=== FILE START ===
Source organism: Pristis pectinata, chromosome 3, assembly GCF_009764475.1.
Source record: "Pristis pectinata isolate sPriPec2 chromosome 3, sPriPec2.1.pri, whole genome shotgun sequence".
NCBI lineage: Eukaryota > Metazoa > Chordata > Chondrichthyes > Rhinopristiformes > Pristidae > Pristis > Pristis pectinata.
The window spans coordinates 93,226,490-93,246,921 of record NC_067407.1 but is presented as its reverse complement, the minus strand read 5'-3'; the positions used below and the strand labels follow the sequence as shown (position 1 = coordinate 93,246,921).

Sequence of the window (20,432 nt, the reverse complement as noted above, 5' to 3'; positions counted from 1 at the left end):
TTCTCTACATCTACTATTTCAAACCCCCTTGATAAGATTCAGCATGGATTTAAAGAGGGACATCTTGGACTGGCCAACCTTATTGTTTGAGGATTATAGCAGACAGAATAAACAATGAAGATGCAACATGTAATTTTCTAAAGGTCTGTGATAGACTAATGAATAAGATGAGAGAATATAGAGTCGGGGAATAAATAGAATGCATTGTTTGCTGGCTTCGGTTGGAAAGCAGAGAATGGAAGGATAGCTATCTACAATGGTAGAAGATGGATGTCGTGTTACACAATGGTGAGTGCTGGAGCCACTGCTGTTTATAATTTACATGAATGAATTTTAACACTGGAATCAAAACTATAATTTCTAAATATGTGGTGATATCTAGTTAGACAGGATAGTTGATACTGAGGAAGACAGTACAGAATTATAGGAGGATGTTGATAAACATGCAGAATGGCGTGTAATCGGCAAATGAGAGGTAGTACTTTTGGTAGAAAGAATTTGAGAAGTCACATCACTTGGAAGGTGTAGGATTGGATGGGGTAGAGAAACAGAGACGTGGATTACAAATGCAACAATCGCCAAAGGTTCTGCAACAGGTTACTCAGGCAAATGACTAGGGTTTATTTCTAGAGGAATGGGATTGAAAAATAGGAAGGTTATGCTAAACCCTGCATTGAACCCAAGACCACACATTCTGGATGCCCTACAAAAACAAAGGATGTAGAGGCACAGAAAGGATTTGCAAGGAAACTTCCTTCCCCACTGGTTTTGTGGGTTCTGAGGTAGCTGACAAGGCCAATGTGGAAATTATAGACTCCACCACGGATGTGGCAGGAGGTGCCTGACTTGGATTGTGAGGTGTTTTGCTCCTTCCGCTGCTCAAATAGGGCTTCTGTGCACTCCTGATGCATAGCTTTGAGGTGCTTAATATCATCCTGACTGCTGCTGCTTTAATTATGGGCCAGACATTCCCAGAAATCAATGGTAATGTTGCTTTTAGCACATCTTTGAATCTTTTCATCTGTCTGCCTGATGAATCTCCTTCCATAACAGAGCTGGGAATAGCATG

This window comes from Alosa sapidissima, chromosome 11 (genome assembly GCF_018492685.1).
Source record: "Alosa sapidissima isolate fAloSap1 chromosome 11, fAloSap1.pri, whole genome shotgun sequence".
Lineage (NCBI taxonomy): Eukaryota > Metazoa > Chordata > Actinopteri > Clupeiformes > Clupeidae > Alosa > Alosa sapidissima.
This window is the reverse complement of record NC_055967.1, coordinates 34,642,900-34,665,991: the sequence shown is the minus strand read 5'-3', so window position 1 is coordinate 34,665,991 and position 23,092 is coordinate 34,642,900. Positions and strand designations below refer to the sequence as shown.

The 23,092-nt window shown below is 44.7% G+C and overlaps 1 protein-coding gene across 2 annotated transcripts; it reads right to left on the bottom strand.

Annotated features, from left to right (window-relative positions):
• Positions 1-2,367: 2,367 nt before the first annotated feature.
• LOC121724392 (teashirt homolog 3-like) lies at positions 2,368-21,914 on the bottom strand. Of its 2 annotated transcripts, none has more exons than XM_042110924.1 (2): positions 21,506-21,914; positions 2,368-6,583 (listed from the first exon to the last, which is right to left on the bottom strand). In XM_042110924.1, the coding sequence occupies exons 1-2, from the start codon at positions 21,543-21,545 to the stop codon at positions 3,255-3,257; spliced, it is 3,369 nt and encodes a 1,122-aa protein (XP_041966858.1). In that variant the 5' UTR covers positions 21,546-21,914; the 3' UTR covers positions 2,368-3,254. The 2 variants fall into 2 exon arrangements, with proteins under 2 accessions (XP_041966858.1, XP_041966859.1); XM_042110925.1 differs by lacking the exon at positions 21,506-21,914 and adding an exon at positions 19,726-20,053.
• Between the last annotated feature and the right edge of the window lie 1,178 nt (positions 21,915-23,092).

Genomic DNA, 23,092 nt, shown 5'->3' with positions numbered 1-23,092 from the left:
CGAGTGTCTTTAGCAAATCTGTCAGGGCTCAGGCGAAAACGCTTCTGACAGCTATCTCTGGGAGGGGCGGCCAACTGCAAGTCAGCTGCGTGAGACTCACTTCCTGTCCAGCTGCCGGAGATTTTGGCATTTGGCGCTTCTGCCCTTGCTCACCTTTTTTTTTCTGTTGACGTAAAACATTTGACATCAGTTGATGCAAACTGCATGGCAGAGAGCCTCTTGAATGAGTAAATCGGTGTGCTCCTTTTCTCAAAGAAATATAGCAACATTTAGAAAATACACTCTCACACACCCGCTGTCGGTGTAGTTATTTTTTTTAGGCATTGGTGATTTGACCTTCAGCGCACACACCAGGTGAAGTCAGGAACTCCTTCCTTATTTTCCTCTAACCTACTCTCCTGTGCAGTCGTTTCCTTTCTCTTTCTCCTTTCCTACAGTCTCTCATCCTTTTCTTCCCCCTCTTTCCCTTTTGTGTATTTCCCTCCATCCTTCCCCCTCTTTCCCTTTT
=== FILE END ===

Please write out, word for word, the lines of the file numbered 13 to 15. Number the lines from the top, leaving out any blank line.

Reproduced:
• Positions 1-2,367: 2,367 nt before the first annotated feature.
• LOC121724392 (teashirt homolog 3-like) lies at positions 2,368-21,914 on the bottom strand. Of its 2 annotated transcripts, none has more exons than XM_042110924.1 (2): positions 21,506-21,914; positions 2,368-6,583 (listed from the first exon to the last, which is right to left on the bottom strand). In XM_042110924.1, the coding sequence occupies exons 1-2, from the start codon at positions 21,543-21,545 to the stop codon at positions 3,255-3,257; spliced, it is 3,369 nt and encodes a 1,122-aa protein (XP_041966858.1). In that variant the 5' UTR covers positions 21,546-21,914; the 3' UTR covers positions 2,368-3,254. The 2 variants fall into 2 exon arrangements, with proteins under 2 accessions (XP_041966858.1, XP_041966859.1); XM_042110925.1 differs by lacking the exon at positions 21,506-21,914 and adding an exon at positions 19,726-20,053.
• Between the last annotated feature and the right edge of the window lie 1,178 nt (positions 21,915-23,092).